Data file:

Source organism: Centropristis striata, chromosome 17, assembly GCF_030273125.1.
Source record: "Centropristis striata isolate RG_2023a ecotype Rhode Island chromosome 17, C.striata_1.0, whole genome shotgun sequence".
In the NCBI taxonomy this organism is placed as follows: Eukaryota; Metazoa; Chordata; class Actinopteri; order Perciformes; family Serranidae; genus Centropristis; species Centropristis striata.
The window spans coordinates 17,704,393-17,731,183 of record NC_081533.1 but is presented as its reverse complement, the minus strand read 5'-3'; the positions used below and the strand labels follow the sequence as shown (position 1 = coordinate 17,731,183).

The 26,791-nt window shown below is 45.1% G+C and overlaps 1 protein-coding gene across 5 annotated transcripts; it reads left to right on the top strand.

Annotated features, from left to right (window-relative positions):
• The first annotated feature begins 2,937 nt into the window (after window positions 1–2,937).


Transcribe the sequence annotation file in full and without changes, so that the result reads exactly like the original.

Source organism: Centropristis striata, chromosome 17, assembly GCF_030273125.1.
Source record: "Centropristis striata isolate RG_2023a ecotype Rhode Island chromosome 17, C.striata_1.0, whole genome shotgun sequence".
In the NCBI taxonomy this organism is placed as follows: Eukaryota; Metazoa; Chordata; class Actinopteri; order Perciformes; family Serranidae; genus Centropristis; species Centropristis striata.
The window spans coordinates 17,704,393-17,731,183 of record NC_081533.1 but is presented as its reverse complement, the minus strand read 5'-3'; the positions used below and the strand labels follow the sequence as shown (position 1 = coordinate 17,731,183).

The 26,791-nt window shown below is 45.1% G+C and overlaps 1 protein-coding gene across 5 annotated transcripts; it reads left to right on the top strand.

Annotated features, from left to right (window-relative positions):
• The first annotated feature begins 2,937 nt into the window (after window positions 1–2,937).